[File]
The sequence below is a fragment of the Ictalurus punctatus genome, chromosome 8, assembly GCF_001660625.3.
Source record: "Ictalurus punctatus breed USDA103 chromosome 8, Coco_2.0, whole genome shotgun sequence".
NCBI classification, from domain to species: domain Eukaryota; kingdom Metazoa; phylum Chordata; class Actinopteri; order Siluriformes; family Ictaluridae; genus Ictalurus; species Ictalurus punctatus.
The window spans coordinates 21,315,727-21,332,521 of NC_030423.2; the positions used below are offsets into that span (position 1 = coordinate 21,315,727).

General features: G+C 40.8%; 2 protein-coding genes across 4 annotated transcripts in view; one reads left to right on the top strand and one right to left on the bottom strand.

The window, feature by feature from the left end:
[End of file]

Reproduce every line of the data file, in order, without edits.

The sequence below is a fragment of the Ictalurus punctatus genome, chromosome 8, assembly GCF_001660625.3.
Source record: "Ictalurus punctatus breed USDA103 chromosome 8, Coco_2.0, whole genome shotgun sequence".
NCBI classification, from domain to species: domain Eukaryota; kingdom Metazoa; phylum Chordata; class Actinopteri; order Siluriformes; family Ictaluridae; genus Ictalurus; species Ictalurus punctatus.
The window spans coordinates 21,315,727-21,332,521 of NC_030423.2; the positions used below are offsets into that span (position 1 = coordinate 21,315,727).

General features: G+C 40.8%; 2 protein-coding genes across 4 annotated transcripts in view; one reads left to right on the top strand and one right to left on the bottom strand.

The window, feature by feature from the left end: